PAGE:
Instead of worrying about a presidential candidate’s age, focus on their vision for the future – Pennsylvania Capital-Star

As the 2024 U.S. Presidential campaign begins in earnest, it appears a focus will be on a long-overlooked topic – the aging of America.

Does that mean we can expect a debate on the future of Social Security and Medicare, or changes in our system of long-term care services and supports, or the need for more housing which can accommodate older people? Not exactly.

Instead, what we are faced with is a lot of handwringing about whether the two presumptive nominees, Joe Biden and Donald Trump, are suffering from cognitive decline because they will be 81 and 78 years old when the election takes place in November.

The situation is infuriating because the legitimate issue of whether the United States should be led by a new generation is being obscured by obnoxious stereotypical descriptions of older people. The breathless reports of verbal or physical stumbles by either man lead to speculation one or both is suffering from dementia. Biden being tired after flying to Asia and holding a series of high-level meetings or Trump losing focus after speaking for over an hour are taken as signs they are not physically or mentally capable of the demands of being President.

Age itself is no barrier to doing important work. As the population of the United States grows older, more people over the age of 65 are likely to be in the workforce because of either desire or need. And unlike other periods in our history, these older people will not be “stealing” jobs from younger workers.

Demographic changes will increase the need for older workers. But the realities of aging mean some physically demanding jobs already experiencing shortages may not be able to be filled by older workers.

But unlike being a ditch digger, there is no physical reason an older person cannot serve as President of the United States despite it being a high-pressure, high-stress position. The question to ask in the United States in 2024 is whether either of these men have the correct policies and vision for a position deemed the most important in the world and how their age impacts the answer.

A critical part of being President is setting an optimistic future course for the nation. Based on his campaign thus far, this requirement casts Donald Trump in a negative light. His agenda is based on revenge and settling old scores. “Making America Great Again” is a slogan focused on the past, not a vision for the future.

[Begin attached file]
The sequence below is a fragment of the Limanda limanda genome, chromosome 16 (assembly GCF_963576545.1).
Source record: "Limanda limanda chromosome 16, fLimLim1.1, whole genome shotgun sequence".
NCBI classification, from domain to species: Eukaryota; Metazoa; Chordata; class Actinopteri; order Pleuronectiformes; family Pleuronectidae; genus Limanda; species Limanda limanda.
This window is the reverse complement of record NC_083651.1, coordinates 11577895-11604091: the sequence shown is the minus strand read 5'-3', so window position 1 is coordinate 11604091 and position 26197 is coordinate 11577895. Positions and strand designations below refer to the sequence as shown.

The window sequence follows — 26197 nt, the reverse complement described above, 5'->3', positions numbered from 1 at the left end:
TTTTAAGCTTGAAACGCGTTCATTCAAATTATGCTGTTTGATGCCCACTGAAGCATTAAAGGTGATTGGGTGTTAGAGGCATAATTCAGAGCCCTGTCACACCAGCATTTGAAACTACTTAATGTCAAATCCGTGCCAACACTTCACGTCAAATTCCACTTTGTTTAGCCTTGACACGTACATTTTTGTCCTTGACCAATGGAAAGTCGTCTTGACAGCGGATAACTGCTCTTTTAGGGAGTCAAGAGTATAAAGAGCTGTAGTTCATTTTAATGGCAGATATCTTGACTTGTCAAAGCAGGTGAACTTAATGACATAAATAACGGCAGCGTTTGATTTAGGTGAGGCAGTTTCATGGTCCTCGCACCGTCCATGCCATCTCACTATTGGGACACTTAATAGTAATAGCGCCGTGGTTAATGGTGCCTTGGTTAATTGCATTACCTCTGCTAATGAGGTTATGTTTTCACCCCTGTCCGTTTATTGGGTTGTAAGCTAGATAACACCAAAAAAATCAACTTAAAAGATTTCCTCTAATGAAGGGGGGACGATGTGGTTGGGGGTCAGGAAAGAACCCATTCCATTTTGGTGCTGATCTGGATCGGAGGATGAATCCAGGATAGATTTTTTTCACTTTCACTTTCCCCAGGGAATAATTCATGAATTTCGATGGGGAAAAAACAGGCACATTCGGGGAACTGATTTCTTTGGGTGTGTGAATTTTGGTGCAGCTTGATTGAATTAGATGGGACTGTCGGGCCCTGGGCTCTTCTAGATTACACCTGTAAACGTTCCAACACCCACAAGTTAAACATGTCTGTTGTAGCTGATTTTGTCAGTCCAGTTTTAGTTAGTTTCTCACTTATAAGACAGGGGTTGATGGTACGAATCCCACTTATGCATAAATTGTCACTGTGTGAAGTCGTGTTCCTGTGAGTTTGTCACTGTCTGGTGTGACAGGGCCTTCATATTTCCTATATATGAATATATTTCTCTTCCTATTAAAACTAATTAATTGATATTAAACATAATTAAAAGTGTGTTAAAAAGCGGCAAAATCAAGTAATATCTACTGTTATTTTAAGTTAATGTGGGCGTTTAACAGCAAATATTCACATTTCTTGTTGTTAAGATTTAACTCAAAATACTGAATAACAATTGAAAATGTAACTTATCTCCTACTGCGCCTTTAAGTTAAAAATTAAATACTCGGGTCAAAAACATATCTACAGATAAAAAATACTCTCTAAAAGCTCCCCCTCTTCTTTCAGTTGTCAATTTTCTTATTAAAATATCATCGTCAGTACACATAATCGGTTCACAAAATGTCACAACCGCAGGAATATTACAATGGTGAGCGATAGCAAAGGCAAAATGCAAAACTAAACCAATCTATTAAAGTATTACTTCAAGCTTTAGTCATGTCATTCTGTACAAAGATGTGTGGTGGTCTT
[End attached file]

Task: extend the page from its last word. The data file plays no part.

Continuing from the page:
And this is where his age becomes a factor. Like too many people of his generation he spends his time dwelling on a distorted view of the past, exaggerating the positive and ignoring negative aspects such as blatant discrimination. His desire to turn back the clock shows a contempt for progress.

Joe Biden’s age has not prevented him from presenting an agenda focused on a brighter future. His policy proposals recognize the changes occurring in the United States and attempts to address them. But Biden is also a face of the past. He has been in the political arena for over 50 years and carries much of the baggage of those 50 years, both good and bad, with him.

In politics, unfortunately, perception can outweigh reality. Too many voters are unwilling to explore the policy positions of candidates and instead rely on an image of the individual crafted by outside forces. And the perception of Joe Biden is of an old politician who has overstayed his welcome.

Some of this is Biden’s fault. All politicians need a big ego. And Biden’s prevents him from saying he has accomplished what he set out to do (saving the US from four more years of Trump in 2020) and that it is time to turn to a new generation of leaders.

But much of the image of Biden as too old and out of touch has been created by the Fox “News” segment of the media, which far too many Americans rely on for (distorted) information. And other media outlets, craving ratings, have jumped on the bandwagon of questioning the mental capabilities of both candidates simply because of their age.

We should have a debate whether the United States needs Presidential candidates of a younger generation to better articulate a vision for the future of the nation. Voters should be offered a choice and an opportunity to have candidates debate issues before making that choice. But in a country where the average age of its citizens is increasing every day, we must stop assuming anyone with gray hair or wrinkles is suffering from diminished mental capabilities. It is not a vision for the future we can afford.



Originally published at penncapital-star.com,by Ray Landis

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